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Documents filtered by: Recipient="Short, William" AND Period="Washington Presidency"
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Yours of Apr. 28. from Bordeaux came to hand yesterday as did Mr. Rutledge’s of the 27th. (for I must still have the privilege of acknoleging both together). The incertainty you express whether you come by Nantes, and of course whether this letter (a copy of which goes there) may not get into other hands will very much shorten it. Madame de Tessé, whose constancy to you is above reproach, has...
The Hague, 19 June 1789 . Supposing TJ has departed, he asks Short to acknowledge receipt of two letters to the president and the vice-president, as well as one to Jay. He asks that Short seal the last and forward all three to America, as well as to communicate such good news as he may have from America and particularly of Mr. Jefferson. RC ( DLC ). FC (Dumas Letter Book, Rijksarchief, The...
Mr. George James of Virginia is recommended to me by a friend as of integrity and worth, and on that ground I take the liberty of introducing him to you. He is not sure that his objects in visiting Europe will carry him to Paris, but the possibility of such an event interests him in the means of becoming known to you, and I lend my aid for the purpose the more readily, as it affords an...
We arrived here on Monday morning 28th. Sep. having had no accident on the road, but an axle tree broken on the Phaeton and the bad tire which Rocounier had put on the chariot wheels broke in two places. We have been detained here ever since by the most tempestuous weather ever seen. A ship and a brig, put in in distress, have been driven aground. To-day the wind has lulled, and tho’ as yet...
I think it probable you will have learnt, through other channels, before this reaches you, my appointment as Secretary of the Treasury of the United States. In this capacity the debt due from us to France will of course constitute one of the objects of my attention. Except with regard to a few laws of immediate urgency, respecting commercial imposts, and navigation, the late session of...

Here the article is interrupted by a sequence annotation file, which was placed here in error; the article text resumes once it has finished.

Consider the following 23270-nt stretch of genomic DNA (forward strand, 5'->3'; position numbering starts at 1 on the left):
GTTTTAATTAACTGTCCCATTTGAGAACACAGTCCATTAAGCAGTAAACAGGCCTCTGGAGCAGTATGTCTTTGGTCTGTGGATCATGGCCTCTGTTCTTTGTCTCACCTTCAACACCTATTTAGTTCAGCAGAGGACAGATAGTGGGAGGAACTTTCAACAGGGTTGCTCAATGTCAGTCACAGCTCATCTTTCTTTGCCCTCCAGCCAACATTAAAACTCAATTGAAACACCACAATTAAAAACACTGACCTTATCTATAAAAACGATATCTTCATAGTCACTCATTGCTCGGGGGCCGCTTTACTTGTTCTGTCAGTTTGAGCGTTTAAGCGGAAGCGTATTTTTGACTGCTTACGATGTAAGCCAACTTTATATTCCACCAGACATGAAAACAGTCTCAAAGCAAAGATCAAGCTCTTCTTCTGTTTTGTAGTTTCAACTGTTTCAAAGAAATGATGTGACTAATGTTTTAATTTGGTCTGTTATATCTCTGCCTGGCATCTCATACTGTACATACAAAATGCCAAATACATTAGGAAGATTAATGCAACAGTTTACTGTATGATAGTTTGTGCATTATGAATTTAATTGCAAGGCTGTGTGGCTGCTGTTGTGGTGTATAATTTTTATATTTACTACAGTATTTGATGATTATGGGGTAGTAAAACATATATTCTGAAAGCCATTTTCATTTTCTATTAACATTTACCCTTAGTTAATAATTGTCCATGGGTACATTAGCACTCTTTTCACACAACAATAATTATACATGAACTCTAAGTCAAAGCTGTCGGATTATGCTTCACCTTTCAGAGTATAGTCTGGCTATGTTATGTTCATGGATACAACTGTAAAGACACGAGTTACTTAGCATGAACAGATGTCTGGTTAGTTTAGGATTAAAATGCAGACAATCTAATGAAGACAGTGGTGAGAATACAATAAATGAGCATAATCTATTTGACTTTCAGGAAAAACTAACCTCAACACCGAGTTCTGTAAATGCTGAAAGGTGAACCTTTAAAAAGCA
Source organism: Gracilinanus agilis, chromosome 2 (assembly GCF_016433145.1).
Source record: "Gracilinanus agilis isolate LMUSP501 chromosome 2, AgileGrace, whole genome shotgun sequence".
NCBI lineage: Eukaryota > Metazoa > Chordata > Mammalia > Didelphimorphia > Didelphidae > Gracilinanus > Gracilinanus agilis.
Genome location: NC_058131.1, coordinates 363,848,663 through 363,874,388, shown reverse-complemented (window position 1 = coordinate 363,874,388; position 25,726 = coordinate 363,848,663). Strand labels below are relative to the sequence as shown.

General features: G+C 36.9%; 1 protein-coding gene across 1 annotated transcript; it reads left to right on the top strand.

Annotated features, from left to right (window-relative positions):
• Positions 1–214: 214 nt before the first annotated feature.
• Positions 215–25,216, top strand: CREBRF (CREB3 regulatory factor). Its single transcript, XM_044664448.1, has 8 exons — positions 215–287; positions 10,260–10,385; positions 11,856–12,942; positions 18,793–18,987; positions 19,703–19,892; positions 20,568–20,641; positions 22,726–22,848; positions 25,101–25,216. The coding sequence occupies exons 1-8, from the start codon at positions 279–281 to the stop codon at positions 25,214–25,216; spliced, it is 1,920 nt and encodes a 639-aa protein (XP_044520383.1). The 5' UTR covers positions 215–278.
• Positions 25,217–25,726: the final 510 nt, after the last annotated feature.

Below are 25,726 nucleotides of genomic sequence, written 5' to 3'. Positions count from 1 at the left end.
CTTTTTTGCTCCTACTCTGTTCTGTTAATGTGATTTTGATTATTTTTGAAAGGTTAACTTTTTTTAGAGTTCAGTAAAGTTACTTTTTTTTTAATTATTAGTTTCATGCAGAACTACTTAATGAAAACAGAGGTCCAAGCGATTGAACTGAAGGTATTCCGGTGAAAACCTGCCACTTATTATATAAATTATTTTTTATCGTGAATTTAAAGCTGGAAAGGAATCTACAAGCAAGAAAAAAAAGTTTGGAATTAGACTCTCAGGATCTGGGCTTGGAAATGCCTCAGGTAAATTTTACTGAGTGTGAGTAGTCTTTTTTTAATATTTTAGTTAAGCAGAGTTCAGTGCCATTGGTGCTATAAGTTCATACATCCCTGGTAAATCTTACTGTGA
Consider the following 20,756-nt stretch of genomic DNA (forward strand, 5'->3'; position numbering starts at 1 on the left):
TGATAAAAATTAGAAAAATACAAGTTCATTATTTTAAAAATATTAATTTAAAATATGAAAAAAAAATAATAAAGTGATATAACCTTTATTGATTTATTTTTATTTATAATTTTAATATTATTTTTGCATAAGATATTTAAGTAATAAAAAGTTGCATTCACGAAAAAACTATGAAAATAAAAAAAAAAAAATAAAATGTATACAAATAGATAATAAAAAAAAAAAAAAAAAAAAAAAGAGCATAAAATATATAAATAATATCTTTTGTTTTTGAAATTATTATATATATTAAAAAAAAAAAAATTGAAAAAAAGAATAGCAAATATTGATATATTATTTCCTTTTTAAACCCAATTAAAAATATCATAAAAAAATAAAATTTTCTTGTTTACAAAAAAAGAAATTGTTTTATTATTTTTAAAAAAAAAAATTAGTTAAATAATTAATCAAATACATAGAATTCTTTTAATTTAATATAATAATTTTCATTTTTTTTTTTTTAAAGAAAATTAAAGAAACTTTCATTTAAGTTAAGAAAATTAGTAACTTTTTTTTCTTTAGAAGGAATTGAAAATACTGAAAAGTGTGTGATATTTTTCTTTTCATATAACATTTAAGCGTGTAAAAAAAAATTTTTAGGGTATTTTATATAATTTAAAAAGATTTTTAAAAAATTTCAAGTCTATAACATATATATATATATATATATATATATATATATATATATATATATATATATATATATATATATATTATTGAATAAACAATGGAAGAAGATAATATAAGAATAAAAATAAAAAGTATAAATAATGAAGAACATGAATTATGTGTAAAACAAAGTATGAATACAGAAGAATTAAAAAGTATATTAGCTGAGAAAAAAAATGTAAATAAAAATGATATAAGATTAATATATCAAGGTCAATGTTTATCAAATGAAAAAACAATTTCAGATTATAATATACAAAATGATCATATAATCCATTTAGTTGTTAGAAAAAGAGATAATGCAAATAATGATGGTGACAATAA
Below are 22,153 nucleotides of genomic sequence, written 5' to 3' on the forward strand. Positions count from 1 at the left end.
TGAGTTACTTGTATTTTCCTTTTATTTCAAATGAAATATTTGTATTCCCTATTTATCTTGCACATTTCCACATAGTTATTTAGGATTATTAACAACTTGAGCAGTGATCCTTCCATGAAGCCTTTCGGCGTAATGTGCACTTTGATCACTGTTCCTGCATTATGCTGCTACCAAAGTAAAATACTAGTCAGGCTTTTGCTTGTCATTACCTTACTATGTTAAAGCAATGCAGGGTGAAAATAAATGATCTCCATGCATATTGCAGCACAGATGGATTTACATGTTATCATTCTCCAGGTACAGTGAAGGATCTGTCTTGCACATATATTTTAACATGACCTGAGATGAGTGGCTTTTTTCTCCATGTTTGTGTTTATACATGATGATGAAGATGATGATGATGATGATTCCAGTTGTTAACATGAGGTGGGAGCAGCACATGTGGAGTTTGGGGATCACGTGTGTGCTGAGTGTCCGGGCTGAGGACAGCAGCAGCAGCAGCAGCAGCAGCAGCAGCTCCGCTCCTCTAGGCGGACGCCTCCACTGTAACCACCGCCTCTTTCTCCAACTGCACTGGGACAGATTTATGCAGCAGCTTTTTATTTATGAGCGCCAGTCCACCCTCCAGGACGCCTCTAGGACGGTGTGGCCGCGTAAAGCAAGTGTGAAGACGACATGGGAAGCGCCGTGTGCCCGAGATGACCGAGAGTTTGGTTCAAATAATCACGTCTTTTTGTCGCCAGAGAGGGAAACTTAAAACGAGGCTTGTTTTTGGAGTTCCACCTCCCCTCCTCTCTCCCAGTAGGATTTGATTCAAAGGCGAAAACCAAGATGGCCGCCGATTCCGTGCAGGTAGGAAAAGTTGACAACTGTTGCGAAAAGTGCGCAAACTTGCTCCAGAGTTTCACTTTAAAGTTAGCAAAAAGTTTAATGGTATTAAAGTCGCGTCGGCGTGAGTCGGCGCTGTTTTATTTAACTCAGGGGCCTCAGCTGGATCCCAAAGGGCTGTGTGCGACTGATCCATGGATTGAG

The day after my arrivel here the equinoctial gales commenced and have prevailed now for nine days with a fury almost unexampled. Three days ago there appeared a small abatement, we got our baggage aboard a packet and tried to get out of the harbor but it was impossible. For my comfort the weatherwise tell me these winds will continue till the change of the moon, that is near a fortnight...
Our ship has arrived here this evening, and if the wind permits we shall sail tomorrow. We have now lost exactly three weeks by contrary winds: so that in spite of my efforts to be in readiness for a passage between the equinox and winter, we shall surely be thrown late into December and perhaps into January, for our captain tells us we cannot expect less than a nine weeks passage. The ship is...
We are now under way, with a hopeful breeze. The Montgomery for New York on board which is Trumbull, Days , and Mr. Hillhouse, an American goes close along side of us, so that we are in easy conversation with them. Our ships are such equal sailors that we hope to keep together half the voiage if no accident happens. We have agreed on signals of reconnoissance. We go just North of the Western...
I am just returned from Bath where I have been ever since I parted with Mr. Jefferson at Cowes. Perhaps it may not have been notified to you that the Claremont Capt. Colley and the vessel in which Mr. Trumbull sailed for New York proceeded down the channel on the morning of the 23d with a fine wind. This I learn by a letter from our Friend Trumbull who wrote to me by the pilot, when he quitted...
Tho’ a committee of American captains at Cowes had determined we must expect a nine weeks passage, the winds and weather have so befriended us that we are come to an anchor here 29. days after weighing anchor at Yarmouth, having been only 26. days from and to land. After getting clear of the eternal fogs of Europe, which required 5. or 6. days sailing, the sun broke out upon us, and gave us...